Dean Baker On Economists’ Contradictions On Productivity

Dean Baker has been writing some of the best articles about the U.S. economy in the past few weeks. I have already linked to his articles on this blog. If you have missed them, follow the tag with his name at the end of this post.

His analysis has been about economists’ incorrect narrative about productivity and U.S. trade. This narrative simply is that workers are losing jobs because of automation and not because of U.S. trade and globalization. Dean Baker shows that it’s quite the opposite.

In his latest post, he points out the inconsistency of economists stands. One on the one hand, economists seem to be saying that productivity rises will be large because of automation and on the other hand saying that productivity won’t rise much.

This is the stand of Paul Krugman whom Baker cites. In his column On Economic Arrogance for The New York Times, Krugman argues that it’s impossible for the U.S. to grow at 3-3.5% in the next decade. Krugman says:

The only way we could have a growth miracle now would be a huge takeoff in productivity — output per worker-hour. This could, of course, happen: maybe driverless flying cars will arrive en masse. But it’s hardly something one should assume for a baseline projection.

Now, it’s quite possible that Donald Trump, being the erratic person he is, can mess thinks up. You can’t be sure what he is up to. He may come up with a large fiscal expansion or not. But the more important question is about the possibility. Would Hillary Clinton or Bernie Sanders been able to achieve the growth rate of 3-3.5% had they been the President? According to Krugman it’s simply unlikely because he thinks productivity growth will be low.

The same kind of argument was given by Krugman when Bernie Sanders released his economic plan. See John Cassidy’s article Bernie Sanders And The Case For A New Economic Stimulus Package in The New Yorker from for a good analysis, written February 2016. In the article Cassidy reminds us of the Kaldor-Verdoorn Law according to which faster GDP growth leads to faster productivity rises.

To break out of this low-growth trap, the economy needs policies designed to boost demand and push it onto a higher growth path: one in which rising investment, higher levels of productivity, rising rates of participation in the labor force, and higher wages all reinforce each other. With these conditions in place, companies would have more of an incentive to make capital investments, and as the price of labor rises they would also have an incentive to innovate and move up the value chain. Realistically, we can’t expect 5.3-per-cent G.D.P. growth and 3.3-per-cent productivity growth to persist for a decade. But we don’t necessarily have to settle for the 2.1-per-cent G.D.P. growth we’ve become accustomed to, or even the 2.3-per-cent rate that the Council of Economic Advisers has identified as its long-term potential. The U.S. economy has the resources and the ingenuity to do better than that.

As [Gerald] Friedman points out, the idea that faster G.D.P. growth generates higher productivity growth (and higher wages) has historical support. Back when I was an undergraduate, it was associated with Nicholas Kaldor, the British Keynesian, and with P. J. Verdoorn, a Dutch economist. (In a footnote, Friedman cites both of them.) More recently, in the late nineteen-nineties we saw rapid rates of G.D.P. growth and productivity growth appear in tandem. Some analysts would claim that the latter generated the former, rather than vice versa, but that argument isn’t convincing. In a Kaldorian virtuous cycle, G.D.P. growth spurs productivity growth, which, in turn, spurs G.D.P. growth. Causation goes both ways.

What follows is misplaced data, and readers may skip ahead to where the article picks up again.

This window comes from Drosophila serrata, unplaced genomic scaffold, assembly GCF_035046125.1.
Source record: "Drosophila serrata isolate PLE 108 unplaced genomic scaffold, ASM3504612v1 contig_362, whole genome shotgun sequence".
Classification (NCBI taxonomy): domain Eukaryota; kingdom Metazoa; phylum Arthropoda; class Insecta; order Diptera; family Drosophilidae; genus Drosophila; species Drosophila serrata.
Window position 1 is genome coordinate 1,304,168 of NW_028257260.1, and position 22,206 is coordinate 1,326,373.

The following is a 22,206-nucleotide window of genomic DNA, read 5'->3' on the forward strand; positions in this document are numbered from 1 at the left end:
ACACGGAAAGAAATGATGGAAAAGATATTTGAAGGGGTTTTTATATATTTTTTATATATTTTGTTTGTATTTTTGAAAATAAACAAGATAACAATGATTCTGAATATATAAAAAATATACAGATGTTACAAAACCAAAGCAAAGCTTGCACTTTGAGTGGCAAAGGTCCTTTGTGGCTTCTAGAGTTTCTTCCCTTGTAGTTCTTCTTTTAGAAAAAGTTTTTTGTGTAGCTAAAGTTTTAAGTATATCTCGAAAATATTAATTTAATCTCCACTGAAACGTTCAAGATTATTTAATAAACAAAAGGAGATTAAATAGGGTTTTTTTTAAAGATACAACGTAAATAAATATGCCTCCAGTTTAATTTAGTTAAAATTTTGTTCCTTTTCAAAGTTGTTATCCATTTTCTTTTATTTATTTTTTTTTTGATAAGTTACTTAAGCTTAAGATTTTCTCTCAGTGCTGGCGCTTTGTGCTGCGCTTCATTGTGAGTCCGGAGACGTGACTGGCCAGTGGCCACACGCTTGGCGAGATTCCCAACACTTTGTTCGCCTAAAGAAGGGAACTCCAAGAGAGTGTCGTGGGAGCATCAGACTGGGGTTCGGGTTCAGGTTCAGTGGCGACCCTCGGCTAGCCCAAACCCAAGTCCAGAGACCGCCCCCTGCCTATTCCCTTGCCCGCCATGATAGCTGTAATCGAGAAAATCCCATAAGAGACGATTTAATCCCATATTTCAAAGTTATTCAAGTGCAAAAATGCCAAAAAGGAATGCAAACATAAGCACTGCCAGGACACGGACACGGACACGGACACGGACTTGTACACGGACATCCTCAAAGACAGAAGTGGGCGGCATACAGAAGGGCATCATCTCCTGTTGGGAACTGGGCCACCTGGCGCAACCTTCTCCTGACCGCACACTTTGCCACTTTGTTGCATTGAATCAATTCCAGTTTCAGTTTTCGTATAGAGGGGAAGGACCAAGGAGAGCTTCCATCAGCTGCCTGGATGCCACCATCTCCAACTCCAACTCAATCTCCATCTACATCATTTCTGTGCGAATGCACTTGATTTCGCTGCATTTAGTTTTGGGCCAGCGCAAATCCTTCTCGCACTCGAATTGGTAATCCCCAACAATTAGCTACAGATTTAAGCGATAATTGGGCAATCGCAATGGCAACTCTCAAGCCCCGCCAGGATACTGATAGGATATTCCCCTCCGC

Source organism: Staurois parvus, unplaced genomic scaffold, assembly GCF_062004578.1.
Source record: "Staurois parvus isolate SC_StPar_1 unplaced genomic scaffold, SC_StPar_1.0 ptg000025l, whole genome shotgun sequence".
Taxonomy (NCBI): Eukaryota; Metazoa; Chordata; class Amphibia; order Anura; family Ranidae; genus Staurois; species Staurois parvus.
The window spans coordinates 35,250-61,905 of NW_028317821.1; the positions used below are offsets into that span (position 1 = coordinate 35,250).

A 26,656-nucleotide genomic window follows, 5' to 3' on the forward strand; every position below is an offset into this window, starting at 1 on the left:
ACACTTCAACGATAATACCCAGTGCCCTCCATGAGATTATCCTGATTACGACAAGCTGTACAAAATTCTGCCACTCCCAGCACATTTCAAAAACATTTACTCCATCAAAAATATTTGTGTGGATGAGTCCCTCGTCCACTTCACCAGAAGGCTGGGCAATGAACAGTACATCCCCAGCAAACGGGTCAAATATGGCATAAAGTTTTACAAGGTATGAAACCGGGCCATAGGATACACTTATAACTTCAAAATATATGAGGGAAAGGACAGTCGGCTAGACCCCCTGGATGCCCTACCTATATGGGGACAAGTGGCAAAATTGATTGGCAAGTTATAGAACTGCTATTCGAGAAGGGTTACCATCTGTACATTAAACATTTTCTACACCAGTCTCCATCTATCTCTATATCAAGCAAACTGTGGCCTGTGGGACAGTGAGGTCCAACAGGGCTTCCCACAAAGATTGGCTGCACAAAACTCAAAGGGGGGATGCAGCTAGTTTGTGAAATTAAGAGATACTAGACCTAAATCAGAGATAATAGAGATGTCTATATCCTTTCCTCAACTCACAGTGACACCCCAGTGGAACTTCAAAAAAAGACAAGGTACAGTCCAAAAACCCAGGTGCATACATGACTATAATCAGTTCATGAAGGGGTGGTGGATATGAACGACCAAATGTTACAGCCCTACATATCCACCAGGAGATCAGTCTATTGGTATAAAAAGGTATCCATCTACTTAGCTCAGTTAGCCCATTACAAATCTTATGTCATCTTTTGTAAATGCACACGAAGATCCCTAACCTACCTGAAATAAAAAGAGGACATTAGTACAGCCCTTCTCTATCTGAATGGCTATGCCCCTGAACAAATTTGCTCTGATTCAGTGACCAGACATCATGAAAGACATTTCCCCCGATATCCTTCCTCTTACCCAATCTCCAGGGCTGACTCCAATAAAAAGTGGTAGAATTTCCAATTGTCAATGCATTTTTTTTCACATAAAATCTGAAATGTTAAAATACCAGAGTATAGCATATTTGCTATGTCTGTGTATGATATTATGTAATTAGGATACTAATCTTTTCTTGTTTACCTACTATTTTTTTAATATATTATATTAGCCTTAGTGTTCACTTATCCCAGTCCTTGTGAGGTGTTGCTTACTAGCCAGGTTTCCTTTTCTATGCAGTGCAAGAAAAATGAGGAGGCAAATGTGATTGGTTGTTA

So the U.S. economy has a lot of scope for growth in the next decade. There are ways:

  • The U.S. GDP can grow without productivity rising simply because there’s huge unemployment. The U-6 unemployment rate is currently 10.1%. Because of Okun’s law which says that a growth of 1.65% will reduce unemployment by 1% (see estimation of this parameter for the U.S. by Matias Vernengo here.)
  • Rise in the workforce. Over time, work force also rises, (depending on demographics), this adds to the capacity of the economy. A notable thing during the crisis is the fall in the workforce in the U.S. Am not sure about details around this. Seems this is not captured in U-6. One would have expected the labour force to have not dropped and unemployed being captured in U-6. In other words, it’s possible that there’s more potential labour available.
  • As above, because of Kaldor-Verdoorn law, higher production leads to higher productivity. The Verdoon coefficient is 0.63 as per the paper cited above. So a growth of 1% will lead to a rise in productivity by 0.65%. Higher productivity implies that it takes less labour to produce the same amount of things. This in turn implies that the labour can be employed elsewhere or to produce more of the same stuff. So rise in productivity increases production capacity.

So these three points are enough to prevent the U.S. economy from hitting full capacity for a long time. Scarcity is a thought which needs to go from economics.

At any rate, the main purpose of this post was to point out the contradictory things economists say. Economists seem to be saying that automation will rise, which translates to rise in productivity. At the same time they are also saying that productivity will be low. Further Dean Baker has also pointed out how the Federal Reserve is on the path to raise interest rates. If they are worried about automation killing jobs, why aren’t they worried about the Federal Reserve’s rate hikes destroying jobs?

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